As an institute specialising in electoral and political research, Infratest dimap bears a particular responsibility towards the public whose opinions, attitudes and behaviour it surveys, recognising that electoral and political research has a special status within the broader field of empirical research.
- It touches on a field of particular sensitivity in a constitutional democracy.
- Surveys are generally commissioned by the media, who, in most cases, publish the findings. The media, and thus the audience they reach, have a right to expect meticulous research results which have been attained in accordance to scientific standards and which present to them an accurate picture of a given reality.
- In view of the exceptional public attention the findings enjoy, they are “an important element of the concern of modern society with itself”, as the renowned electoral researcher Prof Max Kaase puts it.
Infratest dimap understands the high expectations placed on electoral and political research as a commitment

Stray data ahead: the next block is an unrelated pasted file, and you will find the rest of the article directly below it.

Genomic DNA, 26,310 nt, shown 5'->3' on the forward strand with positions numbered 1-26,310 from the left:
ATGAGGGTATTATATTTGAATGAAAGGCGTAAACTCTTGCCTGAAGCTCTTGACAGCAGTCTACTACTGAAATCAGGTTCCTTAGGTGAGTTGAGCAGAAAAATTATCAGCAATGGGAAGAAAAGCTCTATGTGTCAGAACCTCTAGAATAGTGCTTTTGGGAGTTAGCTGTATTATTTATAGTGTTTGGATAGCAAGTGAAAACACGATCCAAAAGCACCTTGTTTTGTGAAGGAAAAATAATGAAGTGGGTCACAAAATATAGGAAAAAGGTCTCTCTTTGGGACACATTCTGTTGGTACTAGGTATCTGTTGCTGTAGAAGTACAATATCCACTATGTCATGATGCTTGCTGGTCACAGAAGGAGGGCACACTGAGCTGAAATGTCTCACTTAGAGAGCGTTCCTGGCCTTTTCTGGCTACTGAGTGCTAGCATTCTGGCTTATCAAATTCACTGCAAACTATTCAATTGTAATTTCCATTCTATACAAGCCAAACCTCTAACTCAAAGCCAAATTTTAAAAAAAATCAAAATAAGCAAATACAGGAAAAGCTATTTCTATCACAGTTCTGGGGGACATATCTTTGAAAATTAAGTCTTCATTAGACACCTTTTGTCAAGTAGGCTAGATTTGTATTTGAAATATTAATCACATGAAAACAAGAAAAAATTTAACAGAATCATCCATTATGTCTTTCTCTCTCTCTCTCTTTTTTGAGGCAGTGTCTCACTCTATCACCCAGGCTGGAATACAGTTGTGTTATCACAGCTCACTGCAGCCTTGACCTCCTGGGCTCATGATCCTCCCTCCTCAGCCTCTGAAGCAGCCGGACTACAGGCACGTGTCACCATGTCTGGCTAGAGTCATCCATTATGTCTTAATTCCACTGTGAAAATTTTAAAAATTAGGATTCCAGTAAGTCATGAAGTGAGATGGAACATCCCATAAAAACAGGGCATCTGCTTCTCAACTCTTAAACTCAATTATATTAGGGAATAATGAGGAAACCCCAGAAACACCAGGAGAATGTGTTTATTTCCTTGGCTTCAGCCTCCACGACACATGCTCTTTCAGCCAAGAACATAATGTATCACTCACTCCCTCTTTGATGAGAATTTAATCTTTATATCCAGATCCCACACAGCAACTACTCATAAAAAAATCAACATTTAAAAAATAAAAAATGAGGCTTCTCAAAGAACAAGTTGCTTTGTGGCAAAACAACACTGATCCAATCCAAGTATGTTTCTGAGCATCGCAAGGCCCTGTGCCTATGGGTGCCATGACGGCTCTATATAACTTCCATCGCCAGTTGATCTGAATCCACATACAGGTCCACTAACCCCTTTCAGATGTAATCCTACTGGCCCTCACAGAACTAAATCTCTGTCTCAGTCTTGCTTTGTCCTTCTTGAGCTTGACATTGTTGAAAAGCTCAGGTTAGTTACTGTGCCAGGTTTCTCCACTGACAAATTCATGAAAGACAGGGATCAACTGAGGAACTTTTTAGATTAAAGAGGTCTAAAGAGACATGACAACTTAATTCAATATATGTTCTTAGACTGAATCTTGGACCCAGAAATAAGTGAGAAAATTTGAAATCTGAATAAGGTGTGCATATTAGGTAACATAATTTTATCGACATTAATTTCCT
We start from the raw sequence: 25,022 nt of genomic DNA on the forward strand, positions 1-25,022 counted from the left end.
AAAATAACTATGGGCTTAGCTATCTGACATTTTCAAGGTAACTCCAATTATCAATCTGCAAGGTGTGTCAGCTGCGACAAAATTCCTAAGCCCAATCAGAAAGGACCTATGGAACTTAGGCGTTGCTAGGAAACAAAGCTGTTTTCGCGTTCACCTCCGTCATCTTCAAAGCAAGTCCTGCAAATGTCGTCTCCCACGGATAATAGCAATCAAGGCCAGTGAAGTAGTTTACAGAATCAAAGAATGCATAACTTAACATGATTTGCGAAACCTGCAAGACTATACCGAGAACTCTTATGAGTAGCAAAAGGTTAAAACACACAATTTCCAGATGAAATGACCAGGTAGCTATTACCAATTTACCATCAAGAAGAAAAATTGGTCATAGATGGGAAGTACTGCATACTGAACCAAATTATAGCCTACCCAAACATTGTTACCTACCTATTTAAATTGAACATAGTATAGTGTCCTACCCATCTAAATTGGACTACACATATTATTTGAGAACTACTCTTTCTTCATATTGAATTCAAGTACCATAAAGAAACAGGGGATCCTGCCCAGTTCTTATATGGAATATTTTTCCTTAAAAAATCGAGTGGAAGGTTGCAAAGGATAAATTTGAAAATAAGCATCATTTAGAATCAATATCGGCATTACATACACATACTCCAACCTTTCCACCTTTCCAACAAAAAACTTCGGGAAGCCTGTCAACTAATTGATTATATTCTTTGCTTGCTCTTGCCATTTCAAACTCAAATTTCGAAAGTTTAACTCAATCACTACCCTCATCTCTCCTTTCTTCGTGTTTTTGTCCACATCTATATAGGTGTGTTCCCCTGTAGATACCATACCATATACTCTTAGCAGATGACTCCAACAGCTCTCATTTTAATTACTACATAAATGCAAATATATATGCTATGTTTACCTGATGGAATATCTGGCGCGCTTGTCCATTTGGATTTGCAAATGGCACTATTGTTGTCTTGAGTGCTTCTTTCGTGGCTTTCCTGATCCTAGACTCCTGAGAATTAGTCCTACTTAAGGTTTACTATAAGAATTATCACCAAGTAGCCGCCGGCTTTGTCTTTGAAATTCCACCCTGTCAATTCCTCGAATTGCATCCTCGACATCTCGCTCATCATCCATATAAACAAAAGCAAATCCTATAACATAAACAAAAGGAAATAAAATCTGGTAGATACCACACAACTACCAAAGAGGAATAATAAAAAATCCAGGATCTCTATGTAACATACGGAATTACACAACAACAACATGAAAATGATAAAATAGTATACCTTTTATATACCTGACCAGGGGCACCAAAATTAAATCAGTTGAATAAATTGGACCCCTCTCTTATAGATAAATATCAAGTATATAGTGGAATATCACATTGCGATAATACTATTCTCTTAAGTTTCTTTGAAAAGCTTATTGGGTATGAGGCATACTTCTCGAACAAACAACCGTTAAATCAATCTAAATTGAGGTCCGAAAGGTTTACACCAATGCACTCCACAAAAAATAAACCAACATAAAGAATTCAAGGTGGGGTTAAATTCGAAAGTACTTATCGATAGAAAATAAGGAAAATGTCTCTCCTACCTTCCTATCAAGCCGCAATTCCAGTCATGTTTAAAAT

- to uphold excellent methodical standards
- to strictly preserve the respondents’ anonymity
- to handle the collected data particularly sensitive
- to political neutrality
- and to the greatest-possible degree of transparency.
Infratest dimap provides such transparency by publishing “study profiles” for individual surveys on this website. As demanded by the pertinent trade and professional associations, these profiles contain information on how the respective findings were accomplished. This information covers
- the survey period
- the sample size
- the target group
- the surveying method used
- and the error margin (possible deviation of findings from actual reality).
Such data is not published as a matter of course in our industry. But Infratest dimap still tops that by providing documentation of the precise question wording as well as the key findings of its surveys. This information allows experts and practitioners to assess the scientific quality and political value of our surveys (extending well beyond the value of our findings on voting intention alone).